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My goal is to continually update an object and record any changes and the times they were made at. The input has to be JSON but the output/storage format doesn't.

This function will check a JSON object/dictionary against a reference object and return a list containing the updated object and another object containing just the updates.

I've tested it a bit and I think it handles inconsistencies in the objects, such as the old object not having the correct nesting.

It only compares new to old, so any missing keys in the new version won't be removed from the old version. It's not memory-impervious but there's no recursion so depth itself isn't a problem.

How can I make my approach more efficient? (Faster, less steps involved)

def getFromDict(dataDict, mapList):
    return reduce(lambda d, k: d[k], mapList, dataDict)

def setInDict(dataDict, mapList, value):
    getFromDict(dataDict, mapList[:-1])[mapList[-1]] = value

def record_changes(obj, keys, key, value):
    for _ in xrange(len(keys)+10):
        try:
            setInDict(obj, keys+[key], value)
            return obj
        except:
            for i in range(len(keys)+1)[1:]:
                try:
                    assert isinstance(getFromDict(obj, keys[:i]), dict)
                except:
                    setInDict(obj, keys[:i], {})
    else:
        raise Exception

def compare_object(N, record):
    """
    :param:N new object
    :param:record old object
    """
    changes = {}
    D = N.copy()
    nested_keys = []
    for key in D:
        if isinstance(D[key], dict):
            nested_keys.append([key])
        else:
            if D[key] != record.get(key, None):
                record[key] = D[key]
                changes[key] = D[key]
    for keys in nested_keys:
        d = getFromDict(N, keys)
        for key in d:
            if isinstance(d[key], dict):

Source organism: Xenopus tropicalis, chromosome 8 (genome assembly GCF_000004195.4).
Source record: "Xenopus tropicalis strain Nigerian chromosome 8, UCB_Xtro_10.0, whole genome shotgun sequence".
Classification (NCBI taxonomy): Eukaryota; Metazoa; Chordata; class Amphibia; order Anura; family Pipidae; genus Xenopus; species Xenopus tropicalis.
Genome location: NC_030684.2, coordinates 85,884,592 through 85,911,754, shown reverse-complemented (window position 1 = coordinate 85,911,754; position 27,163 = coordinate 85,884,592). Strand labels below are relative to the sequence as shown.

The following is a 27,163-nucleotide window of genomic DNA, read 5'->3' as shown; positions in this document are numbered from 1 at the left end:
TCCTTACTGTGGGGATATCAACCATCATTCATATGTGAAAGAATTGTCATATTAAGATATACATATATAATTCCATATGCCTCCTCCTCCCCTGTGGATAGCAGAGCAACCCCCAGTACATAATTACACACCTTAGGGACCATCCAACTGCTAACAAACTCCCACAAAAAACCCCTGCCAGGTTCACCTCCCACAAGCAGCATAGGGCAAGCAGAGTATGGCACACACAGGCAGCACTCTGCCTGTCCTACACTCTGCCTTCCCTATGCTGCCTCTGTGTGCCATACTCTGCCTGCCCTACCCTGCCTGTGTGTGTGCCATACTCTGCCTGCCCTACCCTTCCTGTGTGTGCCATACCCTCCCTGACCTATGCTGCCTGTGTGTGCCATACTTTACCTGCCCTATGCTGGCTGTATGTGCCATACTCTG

nested_keys.append(keys+[key])
            else:
                try:
                    if d[key] != getFromDict(record, keys+[key]):
                        setInDict(record, keys+[key], d[key])
                        changes = record_changes(changes, keys, key, d[key])
                except:
                    # record = Help(D, record, keys+[key])
                    record = record_changes(record, keys, key, d[key])
                    changes = record_changes(changes, keys, key, d[key])
    return [record, changes]

Usage:

>>> new = {'a':{'b':1, 'q':0}, 'c':5}
>>> old = {'a':{'b':2, 'q':0}, 'f':9}
>>> print compare_object(new, old)
[{'a': {'q': 0, 'b': 1}, 'c': 5, 'f': 9}, {'a': {'b': 1}, 'c': 5}]
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So you want a variation of dict.update that recursively update inner dicts; and you want it to record changes as you go.

I’m afraid that your solution is way too complicated for that:

  • compare_object has two for loops (for key in D and for key in d) that mainly perform the same kind of task. The former being an initialization to the outer loop of the latter.
  • compare_object copies its N parameter which is never modified and modify record in place (thus there is no need in returning it); which is at best misleading, at worse a bug.
  • record_change seems to be only an extremely verbose and convoluted way of calling setInDict while ensuring that each level of nesting will actually contain a dictionary.

As for the actual coding style:

  • Always specify the kind of exception you’re expecting in an except clause; as in you probably don't expect to catch IndexError when calling record_changes.
  • Raising Exception is also worth noting. You should either declare your own exception or raise a more specific one.
  • Iterating over keys in a dictionary and repeatedly calling d[key] reads poorly: it's better to iterate over the pairs of keys and values returned by items or iteritems (Python 2): for key, value in d.iteritems():.
  • As already stated around here AssertionErrors are not meant to control the flow of execution. If I run your code in optimized mode (-O switch on the command line), your code breaks.

Now before getting back to the algorithm, let me introduce you to dict.setdefault: it works pretty much the same than dict.get but instead of just returning the default value in case the key does not exist, it set the key to that default value if it doesn't exist before returning the value.